This morning I received an email from Lyle Shelton, Managing Director of The Australian Christian Lobby. I have neither met Mr Shelton nor communicated with him in any way, yet he saw fit to send an email encouraging me, as a ''Church Leader" to ''activate'' in response to the postal plebiscite on marriage equality. Mr Shelton did not contact me previously about aid for refugees fleeing to Australia from conflicts abroad; he did not contact me about the need for interfaith dialogue in a pluralistic society; he did not even contact me last week about an appropriate faith response to the homeless encampment in Martin Place. Mr Shelton has reached out, for the first time, about an issue he assumes must be the primary point of agreement that I, as a Quaker, have with the general community of Christians in Australia (namely that a sizable portion of Australian residents are less deserving of a given set of rights than ''us'').
I have, if I were to actually think about it, at least eight colleagues at my workplace who are gay (or, rather, who have made known that they are as it honestly has nothing to do with our work relationship). I have a number of friends and acquaintances who are gay. Some of them, amazingly, have families and seem to lead relatively happy lives (or, at least, as happy lives as the rest of ''us'' manage to do as they are equally as human with no more or less faults that others).
The email I received this morning implies, ominously, that the inclusion of gay people in the same category of rights that are enjoyed by other Australians, will somehow bode ill for ''our'' children. This is the same straw man set up anytime homosexuality is mooted in a public space, they are coming for your children. The email specifically mentions the evils of the Safe Schools program; Safe Schools is not a means to advocate or promote homosexuality. It's a way to provide a healthy space for young people who are coming to terms with their own sexuality. It's a way to educate children, as they come to comprehend a new and sometimes confusing part of life, about the need for inclusion and understanding of others. (I still find the whole thing a bit bewildering at forty-two; give the kids some tools for goodness' sake!)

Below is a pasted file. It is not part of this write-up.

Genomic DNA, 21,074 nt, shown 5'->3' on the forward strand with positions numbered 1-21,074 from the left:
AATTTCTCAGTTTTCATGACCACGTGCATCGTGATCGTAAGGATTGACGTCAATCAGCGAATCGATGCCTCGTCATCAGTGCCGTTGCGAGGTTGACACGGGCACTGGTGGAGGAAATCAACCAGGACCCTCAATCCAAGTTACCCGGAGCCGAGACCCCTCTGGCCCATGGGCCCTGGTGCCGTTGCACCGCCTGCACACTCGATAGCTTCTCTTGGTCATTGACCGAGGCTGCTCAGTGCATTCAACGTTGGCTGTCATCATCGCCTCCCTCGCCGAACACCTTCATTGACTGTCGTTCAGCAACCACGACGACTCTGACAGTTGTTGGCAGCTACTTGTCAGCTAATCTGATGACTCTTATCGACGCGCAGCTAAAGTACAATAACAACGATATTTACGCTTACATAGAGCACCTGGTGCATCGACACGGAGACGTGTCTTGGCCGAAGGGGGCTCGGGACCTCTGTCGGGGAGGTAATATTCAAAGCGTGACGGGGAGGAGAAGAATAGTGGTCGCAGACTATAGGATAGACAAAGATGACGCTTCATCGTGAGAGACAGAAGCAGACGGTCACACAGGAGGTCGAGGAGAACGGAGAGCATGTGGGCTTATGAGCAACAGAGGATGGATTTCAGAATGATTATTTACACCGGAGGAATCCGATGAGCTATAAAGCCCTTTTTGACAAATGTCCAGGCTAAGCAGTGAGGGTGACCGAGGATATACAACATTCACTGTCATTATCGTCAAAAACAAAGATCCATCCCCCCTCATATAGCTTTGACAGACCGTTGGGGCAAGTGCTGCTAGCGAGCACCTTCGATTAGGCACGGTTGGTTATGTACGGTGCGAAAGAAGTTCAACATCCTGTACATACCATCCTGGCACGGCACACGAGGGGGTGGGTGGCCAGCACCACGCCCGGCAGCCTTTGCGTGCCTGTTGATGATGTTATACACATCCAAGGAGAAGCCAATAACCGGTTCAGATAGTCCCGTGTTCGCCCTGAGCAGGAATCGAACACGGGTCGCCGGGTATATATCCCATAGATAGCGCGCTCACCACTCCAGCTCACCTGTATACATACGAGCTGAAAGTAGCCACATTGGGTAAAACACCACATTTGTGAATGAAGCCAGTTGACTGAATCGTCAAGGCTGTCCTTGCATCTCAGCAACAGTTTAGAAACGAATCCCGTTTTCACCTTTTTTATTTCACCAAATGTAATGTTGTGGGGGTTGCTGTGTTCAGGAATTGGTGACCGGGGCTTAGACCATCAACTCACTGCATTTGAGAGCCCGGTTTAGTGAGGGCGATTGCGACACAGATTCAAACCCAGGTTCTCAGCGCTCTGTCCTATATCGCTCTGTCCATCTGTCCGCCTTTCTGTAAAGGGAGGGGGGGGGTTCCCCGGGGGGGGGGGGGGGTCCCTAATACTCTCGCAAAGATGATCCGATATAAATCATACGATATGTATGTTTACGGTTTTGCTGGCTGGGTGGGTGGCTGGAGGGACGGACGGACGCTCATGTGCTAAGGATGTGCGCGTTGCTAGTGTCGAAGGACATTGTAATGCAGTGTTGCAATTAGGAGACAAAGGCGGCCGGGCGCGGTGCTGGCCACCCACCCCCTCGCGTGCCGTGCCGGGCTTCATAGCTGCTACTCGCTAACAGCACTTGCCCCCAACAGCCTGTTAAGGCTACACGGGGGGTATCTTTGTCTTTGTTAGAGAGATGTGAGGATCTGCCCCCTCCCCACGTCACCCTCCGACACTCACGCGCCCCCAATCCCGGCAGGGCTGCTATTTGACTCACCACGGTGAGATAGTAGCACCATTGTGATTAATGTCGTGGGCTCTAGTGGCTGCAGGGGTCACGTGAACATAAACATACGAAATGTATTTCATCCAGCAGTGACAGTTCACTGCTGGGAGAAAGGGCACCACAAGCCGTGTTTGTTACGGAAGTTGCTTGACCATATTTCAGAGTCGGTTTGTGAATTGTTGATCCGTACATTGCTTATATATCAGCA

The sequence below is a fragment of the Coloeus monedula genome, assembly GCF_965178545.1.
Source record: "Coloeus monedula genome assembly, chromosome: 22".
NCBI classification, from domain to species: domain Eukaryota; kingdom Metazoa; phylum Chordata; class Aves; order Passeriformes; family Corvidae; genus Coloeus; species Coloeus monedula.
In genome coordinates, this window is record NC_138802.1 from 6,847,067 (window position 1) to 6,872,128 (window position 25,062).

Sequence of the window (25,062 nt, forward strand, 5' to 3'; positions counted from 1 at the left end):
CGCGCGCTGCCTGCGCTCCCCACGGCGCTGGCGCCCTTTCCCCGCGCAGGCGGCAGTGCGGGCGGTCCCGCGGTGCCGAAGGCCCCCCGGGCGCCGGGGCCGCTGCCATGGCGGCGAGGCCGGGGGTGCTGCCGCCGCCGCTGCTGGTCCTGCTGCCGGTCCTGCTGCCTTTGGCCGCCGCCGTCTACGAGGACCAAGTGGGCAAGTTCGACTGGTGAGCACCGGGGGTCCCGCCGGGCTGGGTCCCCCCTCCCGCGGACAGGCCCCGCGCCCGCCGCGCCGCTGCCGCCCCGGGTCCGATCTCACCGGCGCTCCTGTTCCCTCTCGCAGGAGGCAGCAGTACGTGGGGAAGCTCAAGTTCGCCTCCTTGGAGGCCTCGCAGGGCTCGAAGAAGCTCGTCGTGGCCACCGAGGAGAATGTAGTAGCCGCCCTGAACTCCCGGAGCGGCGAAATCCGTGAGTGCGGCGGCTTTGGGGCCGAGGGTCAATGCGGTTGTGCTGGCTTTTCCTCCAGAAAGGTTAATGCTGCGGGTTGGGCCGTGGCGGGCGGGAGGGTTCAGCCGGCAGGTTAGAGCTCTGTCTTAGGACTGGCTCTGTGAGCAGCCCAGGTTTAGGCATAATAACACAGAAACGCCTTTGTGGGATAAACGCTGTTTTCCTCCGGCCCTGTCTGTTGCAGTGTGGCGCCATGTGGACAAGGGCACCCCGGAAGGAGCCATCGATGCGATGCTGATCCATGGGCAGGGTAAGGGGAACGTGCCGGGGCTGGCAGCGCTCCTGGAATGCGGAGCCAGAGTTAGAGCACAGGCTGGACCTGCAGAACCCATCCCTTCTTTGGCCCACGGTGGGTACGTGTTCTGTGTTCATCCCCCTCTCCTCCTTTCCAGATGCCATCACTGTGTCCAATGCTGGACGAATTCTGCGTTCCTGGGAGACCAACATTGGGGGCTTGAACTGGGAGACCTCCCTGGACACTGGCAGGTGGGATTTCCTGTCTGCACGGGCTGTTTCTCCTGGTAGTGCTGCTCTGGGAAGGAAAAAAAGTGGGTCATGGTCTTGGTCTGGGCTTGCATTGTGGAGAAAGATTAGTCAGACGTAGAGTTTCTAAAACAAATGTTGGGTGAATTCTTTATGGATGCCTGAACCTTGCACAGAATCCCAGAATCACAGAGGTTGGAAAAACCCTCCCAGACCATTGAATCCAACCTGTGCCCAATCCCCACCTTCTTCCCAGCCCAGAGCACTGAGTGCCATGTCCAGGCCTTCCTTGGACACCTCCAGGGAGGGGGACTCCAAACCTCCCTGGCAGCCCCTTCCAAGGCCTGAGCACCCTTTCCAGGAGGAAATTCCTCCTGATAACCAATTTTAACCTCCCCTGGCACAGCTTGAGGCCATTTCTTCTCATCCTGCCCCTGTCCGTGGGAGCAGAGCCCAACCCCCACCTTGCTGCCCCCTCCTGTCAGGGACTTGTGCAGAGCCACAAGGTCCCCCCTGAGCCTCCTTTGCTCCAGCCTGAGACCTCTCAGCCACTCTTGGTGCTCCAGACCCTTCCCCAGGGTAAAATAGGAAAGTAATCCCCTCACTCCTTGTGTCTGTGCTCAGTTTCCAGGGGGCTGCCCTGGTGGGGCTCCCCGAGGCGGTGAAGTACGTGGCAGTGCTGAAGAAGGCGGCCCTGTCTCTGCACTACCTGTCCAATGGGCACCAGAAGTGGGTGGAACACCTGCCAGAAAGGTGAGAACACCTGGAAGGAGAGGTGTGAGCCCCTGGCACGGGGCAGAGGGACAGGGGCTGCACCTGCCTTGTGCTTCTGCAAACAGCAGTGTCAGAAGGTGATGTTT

The message in the email was that, by allowing for a safe space in schools, religious freedom would be curtailed. Their logic concludes that, if ''our'' religious freedom is to be maintained then the freedoms of others must, of necessity, be suppressed. This never works in a way that is not damaging to both the free and certainly not to the ones who are put down. Basically everyone is bound in an increasingly narrowed container of freedoms that are defined by a subset of society. Freedom of conscience, private action, and self-determination aren't concepts that constrain religion or belief; these are, indeed, the foundation of a society where all faiths can flourish. Paradoxically, the argument that a given religious idea should prevail over all others is what eventually causes both that idea and the larger system to implode.